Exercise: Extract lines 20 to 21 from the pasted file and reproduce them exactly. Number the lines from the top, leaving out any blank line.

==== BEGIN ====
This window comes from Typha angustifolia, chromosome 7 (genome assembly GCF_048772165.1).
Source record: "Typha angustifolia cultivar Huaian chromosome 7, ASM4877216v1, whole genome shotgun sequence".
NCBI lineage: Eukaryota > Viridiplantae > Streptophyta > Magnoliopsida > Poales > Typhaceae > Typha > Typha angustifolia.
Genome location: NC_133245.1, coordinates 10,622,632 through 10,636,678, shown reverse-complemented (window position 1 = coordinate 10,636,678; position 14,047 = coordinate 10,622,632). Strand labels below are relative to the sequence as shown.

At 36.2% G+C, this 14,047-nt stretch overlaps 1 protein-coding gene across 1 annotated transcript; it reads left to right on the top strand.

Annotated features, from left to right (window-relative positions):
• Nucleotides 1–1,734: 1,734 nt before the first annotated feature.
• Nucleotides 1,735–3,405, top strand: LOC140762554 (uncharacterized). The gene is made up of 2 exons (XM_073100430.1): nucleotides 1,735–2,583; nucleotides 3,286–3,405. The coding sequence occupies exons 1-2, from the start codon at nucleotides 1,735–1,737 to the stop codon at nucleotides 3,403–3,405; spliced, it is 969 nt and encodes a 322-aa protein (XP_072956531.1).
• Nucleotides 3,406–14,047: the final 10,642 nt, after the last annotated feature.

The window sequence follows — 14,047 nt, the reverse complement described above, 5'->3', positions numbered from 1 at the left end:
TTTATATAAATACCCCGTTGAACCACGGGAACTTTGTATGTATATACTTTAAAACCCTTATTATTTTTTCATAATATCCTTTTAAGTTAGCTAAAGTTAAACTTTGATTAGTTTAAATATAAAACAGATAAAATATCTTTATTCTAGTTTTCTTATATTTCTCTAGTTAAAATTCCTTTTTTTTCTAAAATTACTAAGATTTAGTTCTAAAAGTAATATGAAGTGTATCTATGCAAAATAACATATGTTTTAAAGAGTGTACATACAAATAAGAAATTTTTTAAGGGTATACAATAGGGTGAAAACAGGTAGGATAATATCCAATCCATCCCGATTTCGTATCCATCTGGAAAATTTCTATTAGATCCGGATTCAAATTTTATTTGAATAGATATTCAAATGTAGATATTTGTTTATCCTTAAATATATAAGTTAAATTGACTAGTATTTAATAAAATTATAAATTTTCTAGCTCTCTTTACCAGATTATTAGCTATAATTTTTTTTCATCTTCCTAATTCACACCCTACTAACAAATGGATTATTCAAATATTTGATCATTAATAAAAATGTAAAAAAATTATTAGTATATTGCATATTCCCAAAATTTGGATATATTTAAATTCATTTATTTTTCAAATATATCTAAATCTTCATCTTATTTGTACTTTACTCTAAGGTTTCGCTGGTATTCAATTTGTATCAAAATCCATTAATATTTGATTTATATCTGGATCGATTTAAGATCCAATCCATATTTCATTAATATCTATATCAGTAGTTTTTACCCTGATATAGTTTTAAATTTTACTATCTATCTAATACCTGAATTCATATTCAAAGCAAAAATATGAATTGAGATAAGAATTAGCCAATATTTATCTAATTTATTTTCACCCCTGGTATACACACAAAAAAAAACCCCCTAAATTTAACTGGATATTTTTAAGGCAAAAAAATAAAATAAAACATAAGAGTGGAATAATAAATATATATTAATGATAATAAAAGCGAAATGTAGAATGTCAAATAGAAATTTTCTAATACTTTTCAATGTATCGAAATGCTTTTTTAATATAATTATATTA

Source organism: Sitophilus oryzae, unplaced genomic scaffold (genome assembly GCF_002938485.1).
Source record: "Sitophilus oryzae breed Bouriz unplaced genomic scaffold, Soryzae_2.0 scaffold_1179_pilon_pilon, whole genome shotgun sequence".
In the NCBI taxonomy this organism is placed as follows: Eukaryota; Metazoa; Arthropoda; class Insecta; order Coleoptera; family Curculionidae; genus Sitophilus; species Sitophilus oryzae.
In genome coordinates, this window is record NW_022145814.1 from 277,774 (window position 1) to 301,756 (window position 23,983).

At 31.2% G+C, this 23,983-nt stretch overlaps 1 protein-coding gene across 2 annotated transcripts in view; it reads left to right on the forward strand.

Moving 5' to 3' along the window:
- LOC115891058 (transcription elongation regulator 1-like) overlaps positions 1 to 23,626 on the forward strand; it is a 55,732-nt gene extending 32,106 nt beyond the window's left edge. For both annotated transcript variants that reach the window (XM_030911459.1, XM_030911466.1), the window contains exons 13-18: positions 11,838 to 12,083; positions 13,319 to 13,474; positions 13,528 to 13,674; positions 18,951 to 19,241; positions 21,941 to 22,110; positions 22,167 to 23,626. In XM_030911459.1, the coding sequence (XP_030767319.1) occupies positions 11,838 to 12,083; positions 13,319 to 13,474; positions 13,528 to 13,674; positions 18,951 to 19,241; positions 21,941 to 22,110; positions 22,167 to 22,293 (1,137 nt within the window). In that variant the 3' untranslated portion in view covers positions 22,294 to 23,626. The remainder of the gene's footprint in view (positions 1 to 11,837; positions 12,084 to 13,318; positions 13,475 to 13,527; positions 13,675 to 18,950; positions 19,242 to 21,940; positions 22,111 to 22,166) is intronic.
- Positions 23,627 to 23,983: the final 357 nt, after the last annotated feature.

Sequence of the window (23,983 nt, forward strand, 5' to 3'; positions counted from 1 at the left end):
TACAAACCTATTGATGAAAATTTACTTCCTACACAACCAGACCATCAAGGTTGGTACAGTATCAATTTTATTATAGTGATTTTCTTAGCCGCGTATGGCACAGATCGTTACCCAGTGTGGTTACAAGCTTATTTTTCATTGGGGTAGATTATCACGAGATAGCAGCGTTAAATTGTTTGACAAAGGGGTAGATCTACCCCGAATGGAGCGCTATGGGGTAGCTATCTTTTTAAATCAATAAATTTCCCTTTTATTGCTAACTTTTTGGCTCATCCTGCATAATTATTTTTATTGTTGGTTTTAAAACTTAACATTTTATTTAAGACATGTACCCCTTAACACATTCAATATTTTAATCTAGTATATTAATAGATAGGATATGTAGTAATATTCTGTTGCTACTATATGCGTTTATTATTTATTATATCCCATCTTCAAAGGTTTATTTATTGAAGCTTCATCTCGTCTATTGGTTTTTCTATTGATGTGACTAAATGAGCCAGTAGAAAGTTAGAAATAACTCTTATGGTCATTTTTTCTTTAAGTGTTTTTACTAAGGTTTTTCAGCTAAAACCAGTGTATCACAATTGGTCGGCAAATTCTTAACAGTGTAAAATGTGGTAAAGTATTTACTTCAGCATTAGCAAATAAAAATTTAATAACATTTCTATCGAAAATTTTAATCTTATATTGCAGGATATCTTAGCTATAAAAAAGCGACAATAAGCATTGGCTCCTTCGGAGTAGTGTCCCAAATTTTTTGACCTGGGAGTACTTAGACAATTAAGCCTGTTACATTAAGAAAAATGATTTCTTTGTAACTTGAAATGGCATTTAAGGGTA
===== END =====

Sequence of the window (23,983 nt, forward strand, 5' to 3'; positions counted from 1 at the left end):
TACAAACCTATTGATGAAAATTTACTTCCTACACAACCAGACCATCAAGGTTGGTACAGTATCAATTTTATTATAGTGATTTTCTTAGCCGCGTATGGCACAGATCGTTACCCAGTGTGGTTACAAGCTTATTTTTCATTGGGGTAGATTATCACGAGATAGCAGCGTTAAATTGTTTGACAAAGGGGTAGATCTACCCCGAATGGAGCGCTATGGGGTAGCTATCTTTTTAAATCAATAAATTTCCCTTTTATTGCTAACTTTTTGGCTCATCCTGCATAATTATTTTTATTGTTGGTTTTAAAACTTAACATTTTATTTAAGACATGTACCCCTTAACACATTCAATATTTTAATCTAGTATATTAATAGATAGGATATGTAGTAATATTCTGTTGCTACTATATGCGTTTATTATTTATTATATCCCATCTTCAAAGGTTTATTTATTGAAGCTTCATCTCGTCTATTGGTTTTTCTATTGATGTGACTAAATGAGCCAGTAGAAAGTTAGAAATAACTCTTATGGTCATTTTTTCTTTAAGTGTTTTTACTAAGGTTTTTCAGCTAAAACCAGTGTATCACAATTGGTCGGCAAATTCTTAACAGTGTAAAATGTGGTAAAGTATTTACTTCAGCATTAGCAAATAAAAATTTAATAACATTTCTATCGAAAATTTTAATCTTATATTGCAGGATATCTTAGCTATAAAAAAGCGACAATAAGCATTGGCTCCTTCGGAGTAGTGTCCCAAATTTTTTGACCTGGGAGTACTTAGACAATTAAGCCTGTTACATTAAGAAAAATGATTTCTTTGTAACTTGAAATGGCATTTAAGGGTA